Three years ago, Harry Dunn clashed with a mob of former President Donald Trump’s supporters who attacked the U.S. Capitol on January 6 and risked his life to defend the building.
The former Capitol Police officer has been candid about the dangers he and his fellow officers and members of Congress faced that day and, more importantly, what he says are the continuing threats to democracy.
Earlier this month, Dunn announced he was running as a Democrat for Maryland’s 3rd Congressional District after incumbent Rep. John Sarbanes (D), announced he was not seeking re-election.
Dunn spoke with ABC News Live’s Lynsey Davis on Monday about his platform.
ABC NEWS LIVE: We know you’re running as a Democrat to represent Maryland’s 3rd Congressional District, which includes several counties outside of Baltimore. First of all, just share with us why you decided you wanted to run.
Harry Dunne: Thanks for having me. Always nice to talk to you. It has been three years since the January 6 attack on this nation. I have done my best to achieve accountability, fight for justice, and preserve our democracy and Constitution. I’ve been doing this in my public capacity for the last three years, and I feel like I’ve done everything I can do in the role I had as a Capitol Police officer to advance that fight. I love the saying that as long as there is nothing to do, there is always something to do.
It is no exaggeration to say that we are still under threat from our democracy, which no longer exists. Once Mr. Sarbanes, who now represents the 3rd District, announced that he was not seeking election, it created a real opportunity for me to do more. So I thought, what better way to continue my mission of public service, which I’ve been doing for over 15 years? What better way to continue that than to seek election to represent the people of Maryland’s 3rd District?
ABC NEWS LIVE: You, of course, gave some memorable testimony before the House committee that investigated the attack and called the pro-Trump rioters terrorists. You’ve also written a book about your experiences since that day. Tell us what happened on January 6 that shaped your campaign.
Dan: I don’t necessarily know if that shaped my campaign or not. Obviously, on January 6, I was a police officer and I did my job. Just like so many brave men and women from the Capitol Police and D.C. Police, they did their job that day. But everything I did after that, I don’t consider it as a police officer. I just consider him an American citizen who cares about his country, loves his country, [and] Who hates the direction he is heading.
And to have a front-row seat to the events of January 6 and serve where members of Congress are, [and] Donald Trump’s subordinates are trying to whitewash everything that happened and are giving him a free pass for it. I was in the front seat, being a server at the table, watching them, and it kind of emboldened me for this moment that we’re in now. And if it didn’t happen on January 6, you and I certainly wouldn’t be sitting here having this conversation at this moment. But January 6 happened, and there’s an opportunity for me to have a seat at the table and not just watch now.
ABC NEWS LIVE: What do you think is the biggest challenge facing Congress right now?
Dan: Stability. Look how long we’ve gone without electing a president. Look at how long the previous Speaker of the House served [Kevin] McCarthy to be elected, and now, [the] The current speaker that we have now. There is no stability in Congress. I think people want to feel safe and they want to feel stable, and we’re not getting that in Congress right now, for whatever reason. Just in the ongoing talks about border security, that’s what the House of Representatives is currently fighting over with the Senate, after reaching an agreement. What do we do now?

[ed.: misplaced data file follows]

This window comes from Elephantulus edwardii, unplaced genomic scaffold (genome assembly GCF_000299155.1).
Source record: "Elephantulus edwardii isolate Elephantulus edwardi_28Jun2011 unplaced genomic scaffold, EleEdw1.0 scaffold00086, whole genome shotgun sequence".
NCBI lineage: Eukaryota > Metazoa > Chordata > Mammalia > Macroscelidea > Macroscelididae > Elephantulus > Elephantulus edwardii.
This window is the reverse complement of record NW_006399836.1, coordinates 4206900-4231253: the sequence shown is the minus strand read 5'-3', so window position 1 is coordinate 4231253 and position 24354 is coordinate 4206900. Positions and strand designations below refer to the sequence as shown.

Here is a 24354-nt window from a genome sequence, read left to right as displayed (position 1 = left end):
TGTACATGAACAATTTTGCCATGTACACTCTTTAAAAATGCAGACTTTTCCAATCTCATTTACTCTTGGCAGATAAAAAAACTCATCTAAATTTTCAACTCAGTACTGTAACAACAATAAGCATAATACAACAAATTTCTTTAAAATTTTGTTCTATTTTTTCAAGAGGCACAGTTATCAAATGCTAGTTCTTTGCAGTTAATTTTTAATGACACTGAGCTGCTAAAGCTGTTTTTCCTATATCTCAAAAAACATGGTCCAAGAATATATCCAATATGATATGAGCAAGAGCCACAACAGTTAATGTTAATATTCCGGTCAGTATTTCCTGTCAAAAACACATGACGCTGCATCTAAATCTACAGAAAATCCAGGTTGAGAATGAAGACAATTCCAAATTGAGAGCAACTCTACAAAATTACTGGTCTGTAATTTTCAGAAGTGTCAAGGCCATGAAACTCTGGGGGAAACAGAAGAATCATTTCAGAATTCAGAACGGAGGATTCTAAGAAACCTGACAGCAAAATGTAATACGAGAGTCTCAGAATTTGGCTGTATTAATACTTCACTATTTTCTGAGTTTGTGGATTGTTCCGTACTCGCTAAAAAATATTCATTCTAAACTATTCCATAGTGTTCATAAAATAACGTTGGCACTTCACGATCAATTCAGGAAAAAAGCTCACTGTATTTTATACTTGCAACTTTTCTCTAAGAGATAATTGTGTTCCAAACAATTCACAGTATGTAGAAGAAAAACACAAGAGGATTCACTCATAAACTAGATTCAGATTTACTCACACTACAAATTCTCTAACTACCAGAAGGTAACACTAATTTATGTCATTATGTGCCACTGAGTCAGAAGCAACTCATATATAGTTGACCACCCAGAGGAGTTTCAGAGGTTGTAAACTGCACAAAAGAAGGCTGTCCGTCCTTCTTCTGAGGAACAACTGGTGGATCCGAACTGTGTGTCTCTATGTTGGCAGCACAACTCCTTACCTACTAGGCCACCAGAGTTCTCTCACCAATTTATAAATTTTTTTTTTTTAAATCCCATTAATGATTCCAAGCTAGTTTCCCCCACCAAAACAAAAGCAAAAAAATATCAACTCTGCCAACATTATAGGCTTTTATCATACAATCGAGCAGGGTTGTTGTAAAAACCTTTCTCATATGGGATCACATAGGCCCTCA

There is no stability in the government. We are steadily passing temporary spending bills, short bills rather than long-term funding. We can’t even get that done. So I think people want stability, security and representation in Congress. I have been a public servant, and I may not be a public servant, sorry, a professional public servant, but I am a professional public servant. And I’ve been doing it all my life. And listening to people and giving them a voice is something I think I would be great at.
ABC NEWS LIVE: If elected, what is the first thing you want to accomplish?
Dan: Wow, there’s definitely a lot of things I want to address. I’ve been pounding the pavement since day one around mental health and any and all legislation that we can shape and bring to the forefront in mental health, reducing stigma, [and] Making it more available and accessible to individuals who need it is something I definitely want to take care of. I also want to address prison reform.
There are many things, especially now, that seem to be of interest to the MAGA faction of the Republican Party. They have been using the term hostages to refer to prisoners since January 6. Prison reform seems to be something they would be willing to talk about. Now people in marginalized communities and communities of color are crying out for long-needed and needed criminal justice reform. But it’s kind of unfortunate that they only want to make light of it now that it’s affecting people like them, their supporters, and their constituents. But that’s something I’d like to sit down and talk about.
This article originally appeared on abcnews.go.com